Published: 1:00 pm, Thu. Jul. 7th, 2016Updated: 2:41 pm
The director of an office overseeing supplementary food and financial assistance within the New Mexico Human Services Department has been reassigned amid state and federal inquiries into that office’s handling of benefit applications.
The secretary of the Human Services Department announced in an email to agency employees that Marilyn Martinez is no longer director of the income support division and will instead oversee the agency’s financial services bureau. Martinez could not immediately be reached.
Human Services spokesman Kyler Nerison said Wednesday the management change is unrelated to an ongoing internal investigation of the division’s handling of emergency benefits applications under the Supplemental Nutrition Assistance Program, formerly known as food stamps.
Martinez invoked her Fifth Amendment right against self-incrimination when called in May to testify in federal court about allegations that managers changed or pressured workers into changing application information for emergency food benefits. Human Services Secretary Brent Earnest and Deputy Secretary Sean Pearson will oversee the division until a new appointment can be made.
Sovereign Hager, an attorney for the New Mexico Center on Law and Poverty, said the management shakeup does not resolve concerns that the Human Services Department lacks the expertise and resources to keep up with the administration of supplemental food and other public benefits.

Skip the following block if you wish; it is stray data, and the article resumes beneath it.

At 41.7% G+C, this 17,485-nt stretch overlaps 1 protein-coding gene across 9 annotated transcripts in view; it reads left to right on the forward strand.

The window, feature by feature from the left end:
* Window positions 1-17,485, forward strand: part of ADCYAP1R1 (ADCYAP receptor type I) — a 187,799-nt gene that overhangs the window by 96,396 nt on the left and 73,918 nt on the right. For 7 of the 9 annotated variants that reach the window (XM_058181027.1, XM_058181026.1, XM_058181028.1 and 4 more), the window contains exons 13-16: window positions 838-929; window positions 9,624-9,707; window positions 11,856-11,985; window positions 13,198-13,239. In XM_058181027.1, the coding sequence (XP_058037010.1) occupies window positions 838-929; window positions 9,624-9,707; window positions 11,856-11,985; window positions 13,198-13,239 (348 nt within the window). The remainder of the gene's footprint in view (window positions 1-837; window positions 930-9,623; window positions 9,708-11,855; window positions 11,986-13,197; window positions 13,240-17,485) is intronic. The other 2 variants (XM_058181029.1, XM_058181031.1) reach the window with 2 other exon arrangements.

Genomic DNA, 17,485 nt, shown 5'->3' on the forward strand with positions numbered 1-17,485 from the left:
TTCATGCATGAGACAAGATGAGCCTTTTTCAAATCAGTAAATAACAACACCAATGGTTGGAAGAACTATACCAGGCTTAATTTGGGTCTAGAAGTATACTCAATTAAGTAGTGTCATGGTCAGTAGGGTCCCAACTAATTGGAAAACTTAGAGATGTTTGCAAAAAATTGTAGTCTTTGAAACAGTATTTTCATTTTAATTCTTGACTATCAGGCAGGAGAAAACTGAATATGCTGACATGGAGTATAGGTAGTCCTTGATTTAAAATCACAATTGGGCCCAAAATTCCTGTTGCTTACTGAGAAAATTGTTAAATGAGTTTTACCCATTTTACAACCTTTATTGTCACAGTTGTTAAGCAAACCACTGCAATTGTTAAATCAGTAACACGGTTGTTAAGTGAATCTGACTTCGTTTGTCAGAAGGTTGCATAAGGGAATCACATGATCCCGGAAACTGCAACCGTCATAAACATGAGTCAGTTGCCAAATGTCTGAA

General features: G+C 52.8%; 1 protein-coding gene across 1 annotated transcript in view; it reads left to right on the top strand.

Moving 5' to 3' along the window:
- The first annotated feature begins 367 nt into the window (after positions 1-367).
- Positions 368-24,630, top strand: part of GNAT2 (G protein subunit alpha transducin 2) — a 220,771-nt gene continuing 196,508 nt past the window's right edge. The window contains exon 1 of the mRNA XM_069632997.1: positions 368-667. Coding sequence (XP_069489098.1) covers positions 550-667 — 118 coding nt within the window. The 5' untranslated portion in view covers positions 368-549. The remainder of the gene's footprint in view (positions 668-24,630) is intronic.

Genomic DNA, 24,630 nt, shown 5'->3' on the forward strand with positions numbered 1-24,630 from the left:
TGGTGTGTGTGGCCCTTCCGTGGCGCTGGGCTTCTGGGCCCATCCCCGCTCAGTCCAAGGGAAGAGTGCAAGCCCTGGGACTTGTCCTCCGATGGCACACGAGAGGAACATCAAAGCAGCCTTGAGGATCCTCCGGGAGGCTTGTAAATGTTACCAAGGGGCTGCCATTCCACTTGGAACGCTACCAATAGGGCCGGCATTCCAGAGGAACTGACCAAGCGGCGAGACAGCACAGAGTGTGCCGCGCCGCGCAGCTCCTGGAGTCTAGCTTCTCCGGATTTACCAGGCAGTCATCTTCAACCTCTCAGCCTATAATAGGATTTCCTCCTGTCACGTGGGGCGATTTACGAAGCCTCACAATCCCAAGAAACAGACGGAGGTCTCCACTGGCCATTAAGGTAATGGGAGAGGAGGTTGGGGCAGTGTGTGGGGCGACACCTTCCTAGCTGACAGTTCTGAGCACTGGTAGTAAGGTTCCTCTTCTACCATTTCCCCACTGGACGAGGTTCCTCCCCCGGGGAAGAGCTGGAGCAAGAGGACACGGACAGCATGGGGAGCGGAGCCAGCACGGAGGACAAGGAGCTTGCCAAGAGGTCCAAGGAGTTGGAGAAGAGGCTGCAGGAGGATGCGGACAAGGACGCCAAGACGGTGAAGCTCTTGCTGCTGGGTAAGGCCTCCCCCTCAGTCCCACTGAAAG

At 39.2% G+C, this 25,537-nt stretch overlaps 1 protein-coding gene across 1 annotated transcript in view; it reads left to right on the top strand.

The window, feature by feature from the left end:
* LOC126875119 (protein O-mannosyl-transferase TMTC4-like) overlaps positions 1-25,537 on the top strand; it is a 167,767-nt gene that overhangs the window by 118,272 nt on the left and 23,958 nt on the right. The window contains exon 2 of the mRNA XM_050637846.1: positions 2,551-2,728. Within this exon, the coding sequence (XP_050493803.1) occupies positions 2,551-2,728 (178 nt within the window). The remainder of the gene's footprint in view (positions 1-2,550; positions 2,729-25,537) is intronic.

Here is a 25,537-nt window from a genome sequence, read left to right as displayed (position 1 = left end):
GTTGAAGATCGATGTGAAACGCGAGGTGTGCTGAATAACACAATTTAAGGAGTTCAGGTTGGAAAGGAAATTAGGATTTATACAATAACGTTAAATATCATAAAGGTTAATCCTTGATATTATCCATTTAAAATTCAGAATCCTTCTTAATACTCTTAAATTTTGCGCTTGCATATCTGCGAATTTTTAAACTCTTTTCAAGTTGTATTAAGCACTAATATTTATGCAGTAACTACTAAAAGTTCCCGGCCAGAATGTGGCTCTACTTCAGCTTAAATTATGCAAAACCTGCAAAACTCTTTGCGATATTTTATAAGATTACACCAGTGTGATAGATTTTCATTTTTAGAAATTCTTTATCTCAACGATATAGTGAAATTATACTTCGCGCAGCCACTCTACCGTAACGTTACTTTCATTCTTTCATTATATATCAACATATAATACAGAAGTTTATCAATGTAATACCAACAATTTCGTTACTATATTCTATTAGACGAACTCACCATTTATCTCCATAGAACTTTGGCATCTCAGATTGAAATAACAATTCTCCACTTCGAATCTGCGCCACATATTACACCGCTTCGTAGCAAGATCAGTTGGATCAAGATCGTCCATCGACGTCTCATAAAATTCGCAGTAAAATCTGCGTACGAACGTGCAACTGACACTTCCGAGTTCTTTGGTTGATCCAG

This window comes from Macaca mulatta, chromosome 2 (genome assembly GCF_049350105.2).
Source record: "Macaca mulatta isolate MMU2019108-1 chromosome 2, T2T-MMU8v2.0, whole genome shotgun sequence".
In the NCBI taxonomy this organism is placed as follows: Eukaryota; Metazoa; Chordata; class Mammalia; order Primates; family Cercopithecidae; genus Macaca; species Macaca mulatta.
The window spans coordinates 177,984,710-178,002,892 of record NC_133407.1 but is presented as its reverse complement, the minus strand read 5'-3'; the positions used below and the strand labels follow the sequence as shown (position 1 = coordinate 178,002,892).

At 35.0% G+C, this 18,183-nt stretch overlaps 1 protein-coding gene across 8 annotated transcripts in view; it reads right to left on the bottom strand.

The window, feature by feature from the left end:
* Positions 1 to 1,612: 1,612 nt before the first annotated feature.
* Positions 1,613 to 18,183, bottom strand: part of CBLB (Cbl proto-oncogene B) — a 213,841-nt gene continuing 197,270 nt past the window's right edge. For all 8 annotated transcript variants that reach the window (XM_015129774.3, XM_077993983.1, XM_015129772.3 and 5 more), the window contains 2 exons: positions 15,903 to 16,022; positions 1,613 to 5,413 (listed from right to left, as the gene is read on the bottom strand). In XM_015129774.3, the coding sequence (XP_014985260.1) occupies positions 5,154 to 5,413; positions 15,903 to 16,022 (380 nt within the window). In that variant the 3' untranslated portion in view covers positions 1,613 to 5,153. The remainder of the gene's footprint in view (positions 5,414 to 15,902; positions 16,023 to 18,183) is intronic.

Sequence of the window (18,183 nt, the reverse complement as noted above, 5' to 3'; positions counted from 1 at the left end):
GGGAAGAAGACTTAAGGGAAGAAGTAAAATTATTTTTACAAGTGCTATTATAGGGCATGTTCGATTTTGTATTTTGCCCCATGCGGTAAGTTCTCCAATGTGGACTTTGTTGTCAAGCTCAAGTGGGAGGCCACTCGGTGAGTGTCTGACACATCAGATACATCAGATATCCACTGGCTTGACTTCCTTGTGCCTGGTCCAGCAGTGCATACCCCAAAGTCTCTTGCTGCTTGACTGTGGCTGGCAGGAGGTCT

The center made final arguments Wednesday in federal district court at Las Cruces to have a federal receiver appointed to take over New Mexico’s handling of Supplemental Nutrition Assistance Program as well as some Medicaid benefits, where deadlines have been missed under prior federal court orders.
“We agree that their leadership needs assistance,” she said.
The Human Services Department proposed another alternative: a so-called special master with expertise in benefit applications to oversee changes made by the state agency. Hager said that proposed position would lack the authority to ensure compliance with court orders.
“What we want is for the court to appoint someone who has the authority to do the job,” she said.
Federal Magistrate Judge Carmen Garza has yet to rule on the matter. On Wednesday, she ordered that results be made public of the internal investigation by the inspector general of the Human Services Department into allegations that the agency altered emergency food benefit applications.
Human Services Inspector General Adrian Gallegos told the court he has not yet drawn conclusions after reviewing 13,000 food assistance applications and finding more than 200 instances where caseworkers made changes to income or assets.
The Human Services Department is struggling to meet federal standards that say 95 percent of applications for expedited emergency food assistance need to be processed within the required seven days. Consumer advocates say that by adding assets to an application, expedited deadlines are pushed back to 30 days. That practice would bring the agency into compliance, while poor families go without aid as they wait or gather further documentation to qualify.
The U.S. Department of Agriculture has opened its own investigation of altered food benefit applications in New Mexico.